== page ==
Since the beginning of the invasion in February, Russia has been attacking Ukraine with all it’s got. Besides conventional military techniques, Russia has also opened up a front of a less visible, hacking war.
What does this entail?
Cyberwar might include attempts to spread misinformation or cause a blow at critical infrastructures that may stop operating due to outages and digital system malfunctions.
So far, Russian hackers have taken down Ukrainian government sites and targeted banks with Distributed Denial of Service (DDoS) attacks. These threats overwhelm and slow down systems rendering the websites in question completely unavailable.
While the sites were recovered almost immediately, there’s no telling how much data has been stolen during the attack. Or even whether the attack left the system with flaws that could be exploited later.
Also, a new type of malware known as wiper malware has been introduced by Russian hackers.
The notorious virus infects devices and deletes (wipes off) the information stored on computers, laptops, or mobile phones. It has been used to delete data from both banking and government systems in Ukraine.
Although physical attacks have been accompanied by hacking, this cyber war hasn’t reached its full extent. On the cyber front, this would mean complete destruction of systems for both sides.
The worst-case scenario could also mean that the attacks targeted at Ukraine would spread globally. Malware that spreads when hackers can’t control the perimeter can devastate other countries as well.
For example, one of the most damaging cybercrimes unleashed by Russian hackers, the 2017 NotPetya attack, targeted Ukraine and spread globally — even circling back to Russia.
So, how is Ukraine holding up in cyberwar?
A group of Ukrainian hackers dubbed “IT army” are currently protecting key Ukrainian infrastructure from attacks.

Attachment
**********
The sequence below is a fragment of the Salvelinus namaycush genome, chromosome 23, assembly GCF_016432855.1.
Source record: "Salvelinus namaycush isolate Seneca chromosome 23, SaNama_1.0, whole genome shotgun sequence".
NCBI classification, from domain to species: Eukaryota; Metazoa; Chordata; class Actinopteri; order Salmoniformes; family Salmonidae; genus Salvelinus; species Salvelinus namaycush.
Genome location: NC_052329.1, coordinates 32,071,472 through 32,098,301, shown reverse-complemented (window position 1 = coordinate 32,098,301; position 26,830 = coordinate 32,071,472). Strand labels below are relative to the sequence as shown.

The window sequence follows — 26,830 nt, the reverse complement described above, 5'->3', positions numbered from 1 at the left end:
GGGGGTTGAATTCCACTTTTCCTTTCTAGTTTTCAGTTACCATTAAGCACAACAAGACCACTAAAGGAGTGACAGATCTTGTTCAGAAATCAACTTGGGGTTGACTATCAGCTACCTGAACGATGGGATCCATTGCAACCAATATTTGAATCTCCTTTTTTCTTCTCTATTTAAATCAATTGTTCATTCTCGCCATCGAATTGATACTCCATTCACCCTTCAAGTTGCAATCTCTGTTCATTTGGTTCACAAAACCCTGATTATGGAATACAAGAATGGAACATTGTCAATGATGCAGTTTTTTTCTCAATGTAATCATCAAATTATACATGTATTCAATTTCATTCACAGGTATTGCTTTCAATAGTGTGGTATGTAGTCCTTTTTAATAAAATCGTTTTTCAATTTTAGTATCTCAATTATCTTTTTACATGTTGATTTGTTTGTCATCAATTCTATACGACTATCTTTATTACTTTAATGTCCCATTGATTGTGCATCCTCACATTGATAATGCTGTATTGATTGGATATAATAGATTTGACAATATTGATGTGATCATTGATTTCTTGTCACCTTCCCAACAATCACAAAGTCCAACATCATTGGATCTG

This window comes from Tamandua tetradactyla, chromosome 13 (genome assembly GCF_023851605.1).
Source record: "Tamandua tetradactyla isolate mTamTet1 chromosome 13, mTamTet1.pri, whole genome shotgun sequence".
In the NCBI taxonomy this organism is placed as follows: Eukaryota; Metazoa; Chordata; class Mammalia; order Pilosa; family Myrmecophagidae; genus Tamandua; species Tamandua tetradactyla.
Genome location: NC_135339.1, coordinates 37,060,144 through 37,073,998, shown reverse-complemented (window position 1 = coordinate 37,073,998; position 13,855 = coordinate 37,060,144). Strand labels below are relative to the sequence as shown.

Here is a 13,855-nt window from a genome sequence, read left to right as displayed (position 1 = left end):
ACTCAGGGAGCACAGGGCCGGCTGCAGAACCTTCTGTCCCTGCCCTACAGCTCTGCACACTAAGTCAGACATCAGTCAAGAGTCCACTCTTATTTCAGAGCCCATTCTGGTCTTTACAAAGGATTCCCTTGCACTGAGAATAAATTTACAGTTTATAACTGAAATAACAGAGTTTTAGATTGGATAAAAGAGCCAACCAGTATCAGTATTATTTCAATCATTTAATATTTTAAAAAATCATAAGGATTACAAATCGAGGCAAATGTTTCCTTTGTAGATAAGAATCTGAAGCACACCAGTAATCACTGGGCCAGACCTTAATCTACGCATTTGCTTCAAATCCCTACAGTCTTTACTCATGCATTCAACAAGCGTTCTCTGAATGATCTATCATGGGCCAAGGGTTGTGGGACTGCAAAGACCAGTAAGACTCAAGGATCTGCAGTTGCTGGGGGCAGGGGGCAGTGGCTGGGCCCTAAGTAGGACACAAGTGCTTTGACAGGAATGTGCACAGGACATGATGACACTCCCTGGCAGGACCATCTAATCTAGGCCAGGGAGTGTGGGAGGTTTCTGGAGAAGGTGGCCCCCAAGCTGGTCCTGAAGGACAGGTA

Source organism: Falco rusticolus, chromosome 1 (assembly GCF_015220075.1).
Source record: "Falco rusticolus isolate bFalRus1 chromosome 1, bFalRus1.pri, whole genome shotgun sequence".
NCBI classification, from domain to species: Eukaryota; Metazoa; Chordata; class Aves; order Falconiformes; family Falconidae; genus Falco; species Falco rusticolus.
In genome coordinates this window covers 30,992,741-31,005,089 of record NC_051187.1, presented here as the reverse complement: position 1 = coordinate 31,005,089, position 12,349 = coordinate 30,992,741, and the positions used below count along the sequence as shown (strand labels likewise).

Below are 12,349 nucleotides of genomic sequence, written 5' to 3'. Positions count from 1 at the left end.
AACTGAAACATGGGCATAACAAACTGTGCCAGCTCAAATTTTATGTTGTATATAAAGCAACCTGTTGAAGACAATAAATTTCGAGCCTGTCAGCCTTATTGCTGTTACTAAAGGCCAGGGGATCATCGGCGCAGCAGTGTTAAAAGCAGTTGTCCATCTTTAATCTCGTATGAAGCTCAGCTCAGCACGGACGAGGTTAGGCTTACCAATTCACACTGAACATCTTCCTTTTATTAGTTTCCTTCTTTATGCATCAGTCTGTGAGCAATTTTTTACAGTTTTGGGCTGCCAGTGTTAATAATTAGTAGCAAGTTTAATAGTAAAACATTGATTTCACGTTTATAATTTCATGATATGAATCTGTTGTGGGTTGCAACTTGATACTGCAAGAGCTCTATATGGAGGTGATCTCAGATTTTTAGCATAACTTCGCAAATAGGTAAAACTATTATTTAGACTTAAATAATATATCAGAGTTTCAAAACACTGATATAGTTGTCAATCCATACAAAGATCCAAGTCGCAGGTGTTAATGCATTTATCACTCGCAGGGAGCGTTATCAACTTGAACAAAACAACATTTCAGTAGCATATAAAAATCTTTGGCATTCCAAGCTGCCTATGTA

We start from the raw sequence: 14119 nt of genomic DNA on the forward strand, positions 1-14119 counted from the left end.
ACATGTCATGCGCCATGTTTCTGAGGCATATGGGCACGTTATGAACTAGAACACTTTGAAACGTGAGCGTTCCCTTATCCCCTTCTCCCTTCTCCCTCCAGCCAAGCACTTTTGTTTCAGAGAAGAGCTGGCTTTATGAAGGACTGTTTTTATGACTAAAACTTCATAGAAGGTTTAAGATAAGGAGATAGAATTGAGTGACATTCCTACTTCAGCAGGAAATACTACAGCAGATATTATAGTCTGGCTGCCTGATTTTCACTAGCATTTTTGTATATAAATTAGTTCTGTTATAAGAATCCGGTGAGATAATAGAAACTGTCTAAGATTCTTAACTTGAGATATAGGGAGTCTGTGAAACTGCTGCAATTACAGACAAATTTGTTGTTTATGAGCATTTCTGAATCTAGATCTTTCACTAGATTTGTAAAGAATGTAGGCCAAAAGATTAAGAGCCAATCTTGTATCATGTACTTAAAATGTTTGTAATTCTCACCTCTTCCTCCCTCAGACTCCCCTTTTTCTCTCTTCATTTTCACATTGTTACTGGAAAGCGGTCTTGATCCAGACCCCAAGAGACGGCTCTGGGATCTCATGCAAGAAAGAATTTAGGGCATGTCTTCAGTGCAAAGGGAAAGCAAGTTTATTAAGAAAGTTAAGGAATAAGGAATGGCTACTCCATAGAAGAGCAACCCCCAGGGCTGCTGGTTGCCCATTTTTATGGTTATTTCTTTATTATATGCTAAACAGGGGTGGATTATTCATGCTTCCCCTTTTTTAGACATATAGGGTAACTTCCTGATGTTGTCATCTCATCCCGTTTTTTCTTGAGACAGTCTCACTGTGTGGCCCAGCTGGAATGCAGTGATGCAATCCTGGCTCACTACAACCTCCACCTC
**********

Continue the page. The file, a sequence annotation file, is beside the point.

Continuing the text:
This collective has been preparing for cyberattacks on a major scale ever since the first Russian attacks back in January that targeted the Education Ministry and Ministry of Foreign Affairs.
What about India? Is India prepared for similar threats and ready to protect its vital infrastructures in case of cyberwar?
Indian Businesses Might Be Vulnerable to Attacks
Indian companies have invested a lot in cybersecurity during the first year of the pandemic.
That’s because companies became more vulnerable when they had to adjust for remote work.
To keep their businesses running, many organizations adapted and created cloud-based systems or online networks that their employees could connect to for their homes.
New solutions that helped companies keep their heads above water also came with a major hacking issue. Cyber attacks reached an all-time high amid the pandemic crisis.
Today, organizations are protected with various cybersecurity tools more than ever. The booming cybersecurity industry is gaining billions in revenue in the process.
For example, to protect their weakest points, employees’ endpoint devices, EDR Security has been essential for protecting both business networks and employees that are connected with their devices from homes.
Underperforming cybersecurity tools means businesses might be exposed to major vulnerabilities and face data leaks. With all the personal data that the companies possess, foreign hackers can gain a significant advantage.
Whether India will be protected from cyberattacks also depends on whether cybersecurity firms will cut ties with India.
Major cybersecurity companies such as Avast have already announced that they’re cutting ties with Russia and not operating in Belarus because of its support to the aggressor.
In case India breaks its silence and sides with Russia, it’s possible that it too will lose access to some of the major cybersecurity tools that individuals and companies have used so far for protection.
Indian Warfare Unit
Even though India suffered from cyberattacks amid the pandemic, it has been more prepared compared to other UN countries and indexed among the top ten UN countries for its commitment to improving cybersecurity measures.
India also issued a Cybersecurity strategy that governs how entities should protect their data.
The Defense Cyber Agency (DCA) is responsible for the security of military networks in India and has been established to tackle cybersecurity threats. It has the ability to hack into encrypted networks and recover data that has been lost from drives.
While there is no guarantee that a cyberwar will spread in India, it’s always best to think like a cybersecurity expert.
Employ zero trust and always be prepared for the worst-case scenario.
Therefore, it’s important to protect critical Indian infrastructure in advance — including banks and telecom networks.
Another key thing is to work on the protection of the wiper malware in case it finds its way into Indian servers. While India might not be a victim of a direct attack, it can always suffer from collateral damage.